European Cities: champions of migrant integration policy?

8/9th March 2012,
Amsterdam, Netherlands
- conference

Organiser: Eurocities

Eurocities logoInsights from the 5th Integrating Cities conference
“Making Integration Work in European Cities”

Cities are the poles of international migration and the theaters of diversity. No surprise therefore that city networks collaborate on the topic of integration. The strongest amongst them is Eurocities with around 140 full member cities from the EU or European Economic Area, which have at least a quarter of a million inhabitants, and a Brussels-based secretariat with 46 staff.

Eurocities launched the Integrating Cities process in 2006 in partnership with the European Commission to promote the implementation of the Common Basic Principles on Integration in cities.

The 6th Integrating Cities conference of this process took place in Amsterdam on 8-9th March. Platform for Intercultural Europe participated. Eight parallel site visits and master classes as well as eight workshops in addition to plenary sessions with model moderating and parallel audience polling made for a rich programme. Given that Eurocities is foremost a platform for the majors of European cities, the conference was marked by a degree of celebration of the efforts of cities in the field of integration. Yet reflection on the relationship with other political players wasn’t missing:

Are cities more progressive in tackling the realities of immigration than their national governments? What support do cities expect from the EU?

Keynote speaker Ricard Zapata-Barrero pointed out that cities are not always ‘holier’ than their national governments: “Growing ideological racism has been leading to local governments incorporating anti-immigrant measure in strategic actions.” Sometime this leads to a withdrawal from European cooperation. Some cities for example pulled out of the CLIP network (see below) because of changes in city government. Others continue to engage in European cooperation and pin hopes to the EU: As part of the audience polling during the ‘high-level policy dialogue’ of the conference, the role of the EU in integration policy was regarded as most important in terms of ‘influencing national governments where it has power, for example in the field of non-discrimination’ (41.5%), followed by ‘providing funding’ (28.8%), supporting transnational networks (21.2%) and providing practical tools (8.5%). However, the question ‘How well do different levels of government work together in integration policies in your context?’ was answered with ‘not well’ by 63.9% of the 147 strong conference audience. Pekka Sauri, deputy mayor of Helsinki confirmed this finding from the panel – he said there was “constant friction between the metropolitan and the national level in Finland”. Signe Faerch from the Committee for integration of the city council of Copenhagen confirmed the same for Denmark. Stefano Manservisi, Director General for Home Affairs at the European Commission commented in his keynote presentation on the distribution of competences between the EU and its Member States and encouraged the view that enhanced EU competences need not be looked at as a “transfer of sovereignty" but rather as “ a way of inventing new forms of governance.” Ahmed Aboutaleb, the Mayor of Rotterdam pointed out in his closing speech, however, that the EU needed to make a big shift from agricultural policy to urban policy.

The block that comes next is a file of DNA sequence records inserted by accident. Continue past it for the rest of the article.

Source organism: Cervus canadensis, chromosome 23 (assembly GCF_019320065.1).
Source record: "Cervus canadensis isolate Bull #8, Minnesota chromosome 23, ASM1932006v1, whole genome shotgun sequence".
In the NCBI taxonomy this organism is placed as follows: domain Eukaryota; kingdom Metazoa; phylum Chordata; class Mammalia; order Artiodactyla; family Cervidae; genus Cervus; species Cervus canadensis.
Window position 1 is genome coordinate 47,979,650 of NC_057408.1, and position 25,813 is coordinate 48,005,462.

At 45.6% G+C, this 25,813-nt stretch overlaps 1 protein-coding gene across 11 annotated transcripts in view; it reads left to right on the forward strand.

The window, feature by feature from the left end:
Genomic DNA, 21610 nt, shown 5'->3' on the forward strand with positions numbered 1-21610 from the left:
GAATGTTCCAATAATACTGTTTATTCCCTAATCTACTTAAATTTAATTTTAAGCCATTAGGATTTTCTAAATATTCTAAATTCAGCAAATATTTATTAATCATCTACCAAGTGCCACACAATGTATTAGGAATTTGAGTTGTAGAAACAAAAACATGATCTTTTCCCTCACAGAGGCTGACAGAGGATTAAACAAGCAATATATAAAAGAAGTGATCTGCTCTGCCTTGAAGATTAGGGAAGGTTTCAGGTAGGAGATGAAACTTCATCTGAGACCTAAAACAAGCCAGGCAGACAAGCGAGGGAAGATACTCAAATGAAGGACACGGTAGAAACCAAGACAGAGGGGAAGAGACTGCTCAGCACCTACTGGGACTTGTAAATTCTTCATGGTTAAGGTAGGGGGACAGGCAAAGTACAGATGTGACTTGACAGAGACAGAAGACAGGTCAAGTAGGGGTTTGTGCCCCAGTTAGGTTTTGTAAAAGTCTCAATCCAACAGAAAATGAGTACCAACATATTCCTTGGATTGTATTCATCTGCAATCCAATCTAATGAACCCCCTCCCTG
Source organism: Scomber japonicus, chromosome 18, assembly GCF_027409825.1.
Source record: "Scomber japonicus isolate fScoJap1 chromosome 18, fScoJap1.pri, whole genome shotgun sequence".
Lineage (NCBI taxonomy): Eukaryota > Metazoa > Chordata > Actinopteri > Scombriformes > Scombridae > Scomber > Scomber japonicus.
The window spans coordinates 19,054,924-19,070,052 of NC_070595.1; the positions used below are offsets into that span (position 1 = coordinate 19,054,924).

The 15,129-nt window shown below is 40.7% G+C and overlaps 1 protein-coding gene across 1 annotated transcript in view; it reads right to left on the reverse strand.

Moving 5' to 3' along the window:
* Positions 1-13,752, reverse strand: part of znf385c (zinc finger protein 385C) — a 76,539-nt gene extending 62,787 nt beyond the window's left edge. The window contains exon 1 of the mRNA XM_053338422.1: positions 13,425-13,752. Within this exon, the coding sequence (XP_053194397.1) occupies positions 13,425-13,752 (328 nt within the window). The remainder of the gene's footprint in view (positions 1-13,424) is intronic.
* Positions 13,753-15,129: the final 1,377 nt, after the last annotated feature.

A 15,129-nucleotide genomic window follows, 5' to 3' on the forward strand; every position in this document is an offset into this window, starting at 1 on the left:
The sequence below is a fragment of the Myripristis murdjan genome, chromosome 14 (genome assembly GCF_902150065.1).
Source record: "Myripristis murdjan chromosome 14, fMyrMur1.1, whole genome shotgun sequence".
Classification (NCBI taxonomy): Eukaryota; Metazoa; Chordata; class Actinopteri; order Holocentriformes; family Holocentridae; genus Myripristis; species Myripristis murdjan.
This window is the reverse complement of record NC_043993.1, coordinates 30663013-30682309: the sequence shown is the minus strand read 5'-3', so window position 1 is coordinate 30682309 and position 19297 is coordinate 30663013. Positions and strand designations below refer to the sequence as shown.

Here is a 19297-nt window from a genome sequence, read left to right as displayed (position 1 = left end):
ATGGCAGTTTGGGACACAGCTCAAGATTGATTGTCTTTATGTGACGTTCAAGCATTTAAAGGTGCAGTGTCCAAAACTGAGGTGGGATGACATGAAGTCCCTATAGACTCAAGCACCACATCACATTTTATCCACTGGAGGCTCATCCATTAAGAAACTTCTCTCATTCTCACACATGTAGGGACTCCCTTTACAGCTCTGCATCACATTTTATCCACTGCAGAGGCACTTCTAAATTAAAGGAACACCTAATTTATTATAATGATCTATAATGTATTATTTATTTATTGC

What is there to the Integrating Cities process besides the conference series?

In 2010 EUROCITIES launched the Charter on Integrating Cities, which sets out cities’ eleven commitments to the integration of migrants in relation to cities’ duties and responsibilities as policy-makers, service providers, employers and buyers of goods and services. Access to culture is, by the way, not specifically mentioned amongst the acknowledged migrants’ rights.

Three additional cities signed the charter on the occasion of the conference: Madrid, Rennes and Riga, bringing the total signatories to 30. Ramon Sanahuja i Velez, chair of the Eurocities Migration and Integration working group, pointed out that due to the Charter, migrant integration and equal opportunities become core elements in cities’ comprehensive vision documents. The charter also provided an incentive to make service provision by cities an “ongoing process of intercultural orientation”. However, it was also the case that external factors interfered with cities’ capacity to meet the charter commitments.

 

How does Eurocities check on the implementation of the Integrating Cities charter?

Eurocities started the EU-funded MIXITIES project - Making integration work in Europe’s cities - in November 2010. Peer reviews and benchmarking are the key methods of this project; the content focus is on anti-discrimination policy, diversity competences in public services and introductory courses for newcomers. Peer Reviews were held on each of these themes respectively in Gent, Barcelona and Stockholm in 2011. 17 member cities and London-based community investment company MigrationWork participate. Toolkits on the three topics were presented at the Amsterdam conference as well as a video on migrant youth’s view on integration. The testimonies of 4 young people from Barcelona, 8 teenagers from Ghent and 2 young adults from Sweden about their experiences as immigrants are probably intended to enhance the empathy of the viewer (205 viewers on YouTube to date).

 

“Is integration still the right paradigm?” Should cities target policies at migrants?